News and Events
Baker Center Launches Season Two of You Might be Right Podcast with Former Governors Bredesen, Haslam
First episode takes on the controversy around teaching American history today with Pulitzer Prize-winning author Jon Meacham and civil rights activist Robert Woodson
The Howard H. Baker Jr. Center for Public Policy at the University of Tennessee today announced the second season of You Might be Right, a podcast hosted by former Tennessee Governors Phil Bredesen and Bill Haslam.
The show, which takes its name from Senator Baker’s frequent reminder to keep an open mind because “the other fellow might be right,” aims to facilitate civil conversations about tough topics. In the six episode second season, the governors and their guests take on topics including term limits, crime, the media, and education disparities.
The first season of You Might be Right, released last fall, was heard in 16 countries and finished the year among the top five percent most-followed and most-shared podcasts on Spotify. The show also ranked among the top 10 politics podcasts on Chartable at its peak.
Season Two’s first episode, out now, features conversations with Jon Meacham, Pulitzer Prize-winning author and historian, and Robert Woodson, civil rights activist and founder and president of the Woodson Center, about the controversy over the teaching of United States history. New assessment data from the Nation’s Report Card found that U.S. history test scores among 8th graders declined to their lowest on record last year and that civics scores declined for the first time.
Listen to the Season Two trailer below.
Listen to the first episode, “Why is it so controversial to teach American history today?” here.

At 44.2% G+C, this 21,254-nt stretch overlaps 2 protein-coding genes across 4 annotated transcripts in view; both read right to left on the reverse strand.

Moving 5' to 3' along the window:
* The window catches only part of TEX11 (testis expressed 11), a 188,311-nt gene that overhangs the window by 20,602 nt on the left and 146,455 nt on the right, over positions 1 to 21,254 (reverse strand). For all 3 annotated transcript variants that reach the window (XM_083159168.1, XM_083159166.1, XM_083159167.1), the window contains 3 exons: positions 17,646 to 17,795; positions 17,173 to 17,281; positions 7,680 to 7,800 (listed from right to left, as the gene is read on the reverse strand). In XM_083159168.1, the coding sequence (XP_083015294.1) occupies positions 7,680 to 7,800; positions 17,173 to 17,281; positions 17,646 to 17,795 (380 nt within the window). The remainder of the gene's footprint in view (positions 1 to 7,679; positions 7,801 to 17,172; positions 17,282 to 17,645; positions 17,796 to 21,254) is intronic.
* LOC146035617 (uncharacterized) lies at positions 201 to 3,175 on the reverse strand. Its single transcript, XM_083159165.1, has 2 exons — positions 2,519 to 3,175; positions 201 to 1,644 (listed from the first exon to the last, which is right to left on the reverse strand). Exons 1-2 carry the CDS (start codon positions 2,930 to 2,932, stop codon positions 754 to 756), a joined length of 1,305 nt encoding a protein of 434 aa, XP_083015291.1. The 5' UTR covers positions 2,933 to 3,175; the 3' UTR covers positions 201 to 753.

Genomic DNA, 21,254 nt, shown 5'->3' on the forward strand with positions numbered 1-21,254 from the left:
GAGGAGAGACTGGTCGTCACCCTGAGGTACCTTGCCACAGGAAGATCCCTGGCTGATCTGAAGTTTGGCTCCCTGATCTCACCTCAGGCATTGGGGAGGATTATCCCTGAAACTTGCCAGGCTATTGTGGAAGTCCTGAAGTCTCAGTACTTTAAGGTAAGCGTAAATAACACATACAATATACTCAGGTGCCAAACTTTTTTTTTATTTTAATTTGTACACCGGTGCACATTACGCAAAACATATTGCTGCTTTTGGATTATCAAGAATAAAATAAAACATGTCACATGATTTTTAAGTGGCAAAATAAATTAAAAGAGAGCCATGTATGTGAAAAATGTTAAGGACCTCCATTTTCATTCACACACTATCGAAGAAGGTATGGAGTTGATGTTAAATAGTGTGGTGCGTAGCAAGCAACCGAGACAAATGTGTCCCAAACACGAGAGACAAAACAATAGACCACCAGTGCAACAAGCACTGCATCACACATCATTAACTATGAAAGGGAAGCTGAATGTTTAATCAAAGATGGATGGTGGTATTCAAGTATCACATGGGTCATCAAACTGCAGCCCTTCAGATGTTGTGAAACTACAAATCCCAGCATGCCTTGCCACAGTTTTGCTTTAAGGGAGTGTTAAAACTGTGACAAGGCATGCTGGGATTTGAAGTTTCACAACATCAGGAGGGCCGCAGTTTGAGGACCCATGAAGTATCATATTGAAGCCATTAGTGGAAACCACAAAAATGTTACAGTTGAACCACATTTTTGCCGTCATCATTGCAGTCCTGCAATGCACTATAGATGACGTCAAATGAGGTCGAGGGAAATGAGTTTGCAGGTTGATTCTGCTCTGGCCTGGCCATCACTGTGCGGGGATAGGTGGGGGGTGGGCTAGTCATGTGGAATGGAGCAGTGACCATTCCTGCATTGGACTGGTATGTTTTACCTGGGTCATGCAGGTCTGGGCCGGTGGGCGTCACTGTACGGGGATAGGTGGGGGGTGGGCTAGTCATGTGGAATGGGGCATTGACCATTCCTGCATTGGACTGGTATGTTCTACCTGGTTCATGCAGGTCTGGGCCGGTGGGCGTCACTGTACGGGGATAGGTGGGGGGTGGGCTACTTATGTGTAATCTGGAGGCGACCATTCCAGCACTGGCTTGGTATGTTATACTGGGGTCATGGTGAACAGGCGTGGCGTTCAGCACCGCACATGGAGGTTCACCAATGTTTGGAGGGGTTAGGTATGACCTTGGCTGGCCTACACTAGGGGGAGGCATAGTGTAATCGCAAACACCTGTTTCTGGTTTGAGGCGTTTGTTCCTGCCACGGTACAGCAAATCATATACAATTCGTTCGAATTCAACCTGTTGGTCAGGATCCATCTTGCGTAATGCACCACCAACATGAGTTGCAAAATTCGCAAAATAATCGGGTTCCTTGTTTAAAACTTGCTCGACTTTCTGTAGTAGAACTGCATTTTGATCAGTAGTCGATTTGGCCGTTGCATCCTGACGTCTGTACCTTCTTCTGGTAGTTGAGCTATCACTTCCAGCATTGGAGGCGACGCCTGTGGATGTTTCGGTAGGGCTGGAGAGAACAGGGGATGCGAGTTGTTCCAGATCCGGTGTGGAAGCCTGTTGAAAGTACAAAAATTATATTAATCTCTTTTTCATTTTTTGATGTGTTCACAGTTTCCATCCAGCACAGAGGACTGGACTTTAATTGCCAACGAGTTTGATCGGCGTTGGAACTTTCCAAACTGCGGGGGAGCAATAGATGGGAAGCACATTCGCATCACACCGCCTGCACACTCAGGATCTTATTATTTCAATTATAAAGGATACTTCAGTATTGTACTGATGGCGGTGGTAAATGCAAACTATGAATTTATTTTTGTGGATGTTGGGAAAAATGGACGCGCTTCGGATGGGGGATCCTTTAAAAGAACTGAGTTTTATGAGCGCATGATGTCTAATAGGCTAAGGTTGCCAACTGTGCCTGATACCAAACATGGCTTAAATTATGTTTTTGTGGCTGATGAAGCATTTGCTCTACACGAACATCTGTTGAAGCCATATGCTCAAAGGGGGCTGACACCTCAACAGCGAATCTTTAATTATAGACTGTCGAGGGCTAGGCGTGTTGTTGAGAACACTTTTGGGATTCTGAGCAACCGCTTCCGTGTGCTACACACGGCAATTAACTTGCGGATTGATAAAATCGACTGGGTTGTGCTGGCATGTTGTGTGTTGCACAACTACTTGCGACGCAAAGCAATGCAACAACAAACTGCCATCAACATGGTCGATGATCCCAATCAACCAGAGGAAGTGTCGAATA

“It can be hard to see how we are going to solve some of our most pressing issues, but the feedback we continue to receive from Season One on diverse and difficult topics like gun violence, the national debt, and affordable housing has been very encouraging,” said Bredesen and Haslam in a joint statement. “It is clear there is still both an appetite and need for the style of common-sense public policy debate and leadership that Senator Baker embodied, and we look forward to sharing more of these important
conversations in Season Two.”
“As we prepare to welcome students to the Baker School for Public Policy and Public Affairs this fall, we hope the podcast will continue to inspire the next generation of leaders in government, public policy, and public service in the spirit of Senator Baker,” said Marianne Wanamaker, executive director of the Baker Center. “The response to Season One far exceeded our expectations – we’ve heard from students, faculty, staff, and friends across the state about how refreshing the discussions were. We are excited to
share Season Two and are so grateful to the governors and university leadership for their continued support.”
Funding from the Boyd Fund for Leadership and Civil Discourse supports the podcast. For more information about the Baker Center and You Might Be Right, visit YouMightBeRight.org and follow the show (@YMBRPodcast) on Twitter, Facebook, and Instagram.